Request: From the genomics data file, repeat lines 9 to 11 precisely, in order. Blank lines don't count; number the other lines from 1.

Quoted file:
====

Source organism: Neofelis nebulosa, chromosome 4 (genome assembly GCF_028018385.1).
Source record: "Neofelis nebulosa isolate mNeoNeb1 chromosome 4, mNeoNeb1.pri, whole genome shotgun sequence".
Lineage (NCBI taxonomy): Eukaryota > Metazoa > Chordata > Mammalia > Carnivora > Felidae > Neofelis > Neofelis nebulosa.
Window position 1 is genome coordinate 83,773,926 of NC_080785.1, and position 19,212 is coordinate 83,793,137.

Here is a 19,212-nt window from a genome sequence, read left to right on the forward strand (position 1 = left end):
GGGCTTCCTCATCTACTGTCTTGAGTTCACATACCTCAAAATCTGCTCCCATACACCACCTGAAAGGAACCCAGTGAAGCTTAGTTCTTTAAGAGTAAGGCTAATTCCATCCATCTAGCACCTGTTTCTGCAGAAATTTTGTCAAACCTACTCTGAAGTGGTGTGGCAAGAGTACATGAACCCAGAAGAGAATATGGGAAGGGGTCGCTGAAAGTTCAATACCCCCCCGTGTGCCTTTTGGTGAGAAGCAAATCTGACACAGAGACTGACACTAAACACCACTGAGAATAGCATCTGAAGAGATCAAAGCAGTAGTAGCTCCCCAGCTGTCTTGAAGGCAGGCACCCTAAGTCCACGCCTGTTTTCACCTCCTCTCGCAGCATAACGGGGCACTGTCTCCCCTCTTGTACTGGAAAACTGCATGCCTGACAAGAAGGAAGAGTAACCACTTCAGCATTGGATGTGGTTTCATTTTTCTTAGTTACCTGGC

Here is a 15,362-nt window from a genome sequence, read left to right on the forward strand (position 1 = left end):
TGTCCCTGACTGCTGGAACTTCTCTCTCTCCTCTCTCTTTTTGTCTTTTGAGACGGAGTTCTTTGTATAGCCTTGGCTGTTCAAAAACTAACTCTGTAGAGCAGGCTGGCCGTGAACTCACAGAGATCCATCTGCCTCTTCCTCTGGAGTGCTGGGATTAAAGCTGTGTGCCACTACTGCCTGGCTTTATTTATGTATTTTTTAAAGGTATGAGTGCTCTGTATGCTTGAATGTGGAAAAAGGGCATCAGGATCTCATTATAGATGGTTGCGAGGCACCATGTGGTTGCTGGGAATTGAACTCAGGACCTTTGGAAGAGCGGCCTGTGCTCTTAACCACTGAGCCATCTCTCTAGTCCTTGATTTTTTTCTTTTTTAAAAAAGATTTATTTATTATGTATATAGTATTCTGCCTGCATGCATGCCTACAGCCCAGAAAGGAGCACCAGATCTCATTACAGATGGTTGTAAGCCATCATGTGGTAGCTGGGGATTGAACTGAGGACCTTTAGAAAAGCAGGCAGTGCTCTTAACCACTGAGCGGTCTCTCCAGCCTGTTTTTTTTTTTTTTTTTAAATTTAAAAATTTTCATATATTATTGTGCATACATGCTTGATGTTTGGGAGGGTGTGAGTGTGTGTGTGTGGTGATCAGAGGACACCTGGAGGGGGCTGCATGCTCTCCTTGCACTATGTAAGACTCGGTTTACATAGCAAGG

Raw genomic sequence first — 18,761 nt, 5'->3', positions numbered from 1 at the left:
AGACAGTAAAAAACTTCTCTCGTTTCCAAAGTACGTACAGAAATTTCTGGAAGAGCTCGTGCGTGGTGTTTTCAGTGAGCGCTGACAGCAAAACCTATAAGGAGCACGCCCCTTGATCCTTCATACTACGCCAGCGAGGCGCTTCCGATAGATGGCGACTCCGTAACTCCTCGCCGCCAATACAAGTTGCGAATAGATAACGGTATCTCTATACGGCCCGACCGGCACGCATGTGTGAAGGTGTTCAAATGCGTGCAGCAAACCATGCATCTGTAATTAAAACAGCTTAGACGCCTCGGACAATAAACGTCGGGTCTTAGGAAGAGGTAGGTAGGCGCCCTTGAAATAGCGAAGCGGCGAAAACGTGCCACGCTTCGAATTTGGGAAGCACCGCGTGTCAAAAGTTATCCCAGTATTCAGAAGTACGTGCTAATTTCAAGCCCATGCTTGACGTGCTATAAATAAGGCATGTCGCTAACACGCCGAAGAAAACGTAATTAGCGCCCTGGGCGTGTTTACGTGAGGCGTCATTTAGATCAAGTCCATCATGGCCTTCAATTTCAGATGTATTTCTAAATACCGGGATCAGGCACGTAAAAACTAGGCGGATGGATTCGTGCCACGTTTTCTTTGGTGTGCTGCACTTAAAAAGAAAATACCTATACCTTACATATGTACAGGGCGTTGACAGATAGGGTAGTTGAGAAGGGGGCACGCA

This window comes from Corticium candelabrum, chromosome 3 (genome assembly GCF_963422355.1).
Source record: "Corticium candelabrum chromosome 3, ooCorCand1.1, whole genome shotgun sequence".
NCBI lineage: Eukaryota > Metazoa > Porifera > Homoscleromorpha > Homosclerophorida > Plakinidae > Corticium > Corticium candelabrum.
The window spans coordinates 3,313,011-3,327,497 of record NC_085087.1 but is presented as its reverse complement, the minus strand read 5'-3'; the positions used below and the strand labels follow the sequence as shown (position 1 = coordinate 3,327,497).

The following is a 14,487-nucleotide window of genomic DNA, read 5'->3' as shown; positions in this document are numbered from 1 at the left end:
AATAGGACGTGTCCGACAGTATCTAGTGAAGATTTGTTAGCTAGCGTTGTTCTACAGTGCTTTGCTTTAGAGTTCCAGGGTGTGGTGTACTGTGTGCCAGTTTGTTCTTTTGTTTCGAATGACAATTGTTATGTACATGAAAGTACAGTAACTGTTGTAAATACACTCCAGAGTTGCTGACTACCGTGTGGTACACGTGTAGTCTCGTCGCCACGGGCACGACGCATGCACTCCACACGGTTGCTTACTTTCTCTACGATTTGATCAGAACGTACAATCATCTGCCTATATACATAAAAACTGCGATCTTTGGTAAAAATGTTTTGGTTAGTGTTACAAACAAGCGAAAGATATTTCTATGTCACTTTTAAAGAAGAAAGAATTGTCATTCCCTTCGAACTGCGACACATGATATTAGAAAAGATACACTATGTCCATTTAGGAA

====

Raw genomic sequence first — 18,761 nt, 5'->3', positions numbered from 1 at the left:
AGACAGTAAAAAACTTCTCTCGTTTCCAAAGTACGTACAGAAATTTCTGGAAGAGCTCGTGCGTGGTGTTTTCAGTGAGCGCTGACAGCAAAACCTATAAGGAGCACGCCCCTTGATCCTTCATACTACGCCAGCGAGGCGCTTCCGATAGATGGCGACTCCGTAACTCCTCGCCGCCAATACAAGTTGCGAATAGATAACGGTATCTCTATACGGCCCGACCGGCACGCATGTGTGAAGGTGTTCAAATGCGTGCAGCAAACCATGCATCTGTAATTAAAACAGCTTAGACGCCTCGGACAATAAACGTCGGGTCTTAGGAAGAGGTAGGTAGGCGCCCTTGAAATAGCGAAGCGGCGAAAACGTGCCACGCTTCGAATTTGGGAAGCACCGCGTGTCAAAAGTTATCCCAGTATTCAGAAGTACGTGCTAATTTCAAGCCCATGCTTGACGTGCTATAAATAAGGCATGTCGCTAACACGCCGAAGAAAACGTAATTAGCGCCCTGGGCGTGTTTACGTGAGGCGTCATTTAGATCAAGTCCATCATGGCCTTCAATTTCAGATGTATTTCTAAATACCGGGATCAGGCACGTAAAAACTAGGCGGATGGATTCGTGCCACGTTTTCTTTGGTGTGCTGCACTTAAAAAGAAAATACCTATACCTTACATATGTACAGGGCGTTGACAGATAGGGTAGTTGAGAAGGGGGCACGCA

This window comes from Corticium candelabrum, chromosome 3 (genome assembly GCF_963422355.1).